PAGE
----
What Causes Obesity? Why are you Obese?

What Causes Obesity Why are you Obese


What is the reason for Obesity? 


When an individual eats more calories than they need for the energy they use, obesity results. Weight gain or obesity is the result of several different factors.

About 90 percent of people who lose weight by dieting, regardless of their form of weight loss, gain every pound back.
Some proof indicates that each person has an inherited weight. This range differs from a certain fixed point by just around 10 percent, either up or down. A man whose 'genetically-determined' weight is 200 pounds, for example, will appear to swing from 180 to 220 pounds. It would not be possible that he would gain or lose anything more than this.

Genetic factors may play some part in 70 - 80% of obesity cases.

Here we will discuss the important factors that contribute to obesity.

Role of Appetite in Obesity


Processes that exist both in the brain and in the gastrointestinal tract determine appetite. Areas in the hypothalamus and pituitary glands (in the brain) regulate eating habits. Several molecules in the body are responsible for increasing or decreasing your appetite. In some cases, the following factors can produce imbalances:

1) Insulin 

What is insulin

Insulin is a hormone that helps turn blood sugar ( glucose) into energy. Carbohydrates from our diet break down into various forms of sugar molecules (including glucose) during digestion. Proteins in our diet break down into smaller molecules known as amino acids.

How insulin causes Obesity?

Blood glucose levels increase immediately after eating. This releases insulin, which pours into the bloodstream. Glucose and amino acids are driven into cells and muscles by insulin. The nutrients that will be burned for energy or processed for potential use are determined by insulin and other hormones. Both obesity and diabetes are associated with the inability to use insulin efficiently (insulin resistance).

2) Leptin 

What are leptins

Fat cells release a hormone leptin. Several scientists think that cells in the stomach can also produce this hormone. The role of leptin in insulin resistance and fat accumulation in the body seems to play an important role, but its role in obesity is unclear.

How leptin causes obesity?

The most likely scenario is that, as the cells store more fat, leptin levels increase. This rise in the levels of leptin reduces appetite. Falling leptin levels make you feel hungry. However, the brain could be tricked into thinking that it still starves because there is no leptin to suppress hunger in people who have genetically lower levels of leptin. This can lead to an increase in weight.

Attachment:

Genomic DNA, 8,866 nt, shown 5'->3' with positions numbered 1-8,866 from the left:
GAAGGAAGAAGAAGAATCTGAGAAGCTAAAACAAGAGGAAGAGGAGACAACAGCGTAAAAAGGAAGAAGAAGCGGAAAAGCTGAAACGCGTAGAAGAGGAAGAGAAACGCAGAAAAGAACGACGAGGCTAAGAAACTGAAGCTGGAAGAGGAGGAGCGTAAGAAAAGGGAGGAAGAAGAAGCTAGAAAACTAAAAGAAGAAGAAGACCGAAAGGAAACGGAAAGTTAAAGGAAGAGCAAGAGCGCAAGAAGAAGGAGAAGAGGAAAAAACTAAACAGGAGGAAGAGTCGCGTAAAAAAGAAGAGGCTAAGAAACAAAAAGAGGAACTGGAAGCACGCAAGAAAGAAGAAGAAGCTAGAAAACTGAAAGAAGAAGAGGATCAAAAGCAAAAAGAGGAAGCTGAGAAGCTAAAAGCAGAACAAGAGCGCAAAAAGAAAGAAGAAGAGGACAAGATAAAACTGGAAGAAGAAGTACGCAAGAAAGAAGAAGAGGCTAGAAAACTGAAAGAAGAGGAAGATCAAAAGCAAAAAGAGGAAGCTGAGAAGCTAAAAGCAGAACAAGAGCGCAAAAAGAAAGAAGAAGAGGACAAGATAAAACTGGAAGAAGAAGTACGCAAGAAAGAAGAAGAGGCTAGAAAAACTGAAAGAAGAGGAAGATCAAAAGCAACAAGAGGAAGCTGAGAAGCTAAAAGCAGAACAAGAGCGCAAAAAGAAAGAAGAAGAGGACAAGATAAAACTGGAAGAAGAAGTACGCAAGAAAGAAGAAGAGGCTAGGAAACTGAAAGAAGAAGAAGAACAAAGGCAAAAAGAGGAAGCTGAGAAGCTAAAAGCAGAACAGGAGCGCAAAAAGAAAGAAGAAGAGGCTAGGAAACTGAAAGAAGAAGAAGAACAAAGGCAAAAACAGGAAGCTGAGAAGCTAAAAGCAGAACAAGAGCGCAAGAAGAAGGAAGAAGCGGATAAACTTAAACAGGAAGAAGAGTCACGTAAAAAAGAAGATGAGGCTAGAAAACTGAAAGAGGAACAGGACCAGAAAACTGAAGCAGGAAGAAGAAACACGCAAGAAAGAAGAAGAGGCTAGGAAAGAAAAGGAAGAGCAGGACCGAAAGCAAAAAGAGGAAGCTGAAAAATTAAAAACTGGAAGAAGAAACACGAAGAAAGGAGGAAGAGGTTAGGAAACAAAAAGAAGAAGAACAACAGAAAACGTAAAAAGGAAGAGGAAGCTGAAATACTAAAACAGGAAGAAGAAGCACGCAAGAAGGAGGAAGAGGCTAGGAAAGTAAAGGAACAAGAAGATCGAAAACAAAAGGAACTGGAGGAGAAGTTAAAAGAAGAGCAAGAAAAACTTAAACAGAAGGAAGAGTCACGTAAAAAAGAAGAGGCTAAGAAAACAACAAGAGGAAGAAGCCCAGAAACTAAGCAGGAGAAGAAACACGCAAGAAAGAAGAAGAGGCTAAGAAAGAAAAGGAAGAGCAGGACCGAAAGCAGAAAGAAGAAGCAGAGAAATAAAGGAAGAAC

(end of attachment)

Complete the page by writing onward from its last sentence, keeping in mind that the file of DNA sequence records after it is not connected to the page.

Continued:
3) Resistin causes Obesity


Resistin is a hormone that fat cells produce. It renders the body resistant to the action of insulin. Some experts think that it may help to understand the role of obesity in type 2 diabetes.

4) Intestinal Chemicals causes Obesity


Ghrelin is a chemical produced in the stomach. In triggering the urge to eat, it seems to be important. 

Peptide YY3–36 (PYY) is a substance that is secreted after a meal in the intestines. The PYY amount is proportionate to the number of calories consumed by a human. PYY informs the brain that you are feeling full. 

Ghrelin and PYY deficiencies can lead to some cases of obesity. Researchers are hoping that therapies for obesity may be achievable by blocking ghrelin or infusing PYY.

5) Other Chemicals that cause Obesity


Because of their role in appetite stimulation and weight gain, many brain chemicals are being studied. Neuropeptide Y, melanocortins, agouti-related protein, and hormone stimulating melanocytes are among these. In reducing appetite and controlling energy usage, pain-relieving chemicals endorphins are important. To regulate meal size, cholecystokinin, a hormone released in the upper intestine that stimulates digestive juices, may be effective.


Role of Genetic Factors in Obesity


In individuals with family histories of the issue, genetics may directly contribute to serious obesity. Genetic variables can also make individuals more likely to be overweight, such as weak metabolisms. Specific and rare cases of extreme obesity are associated with at least seven genetic mutations. Below, some are outlined.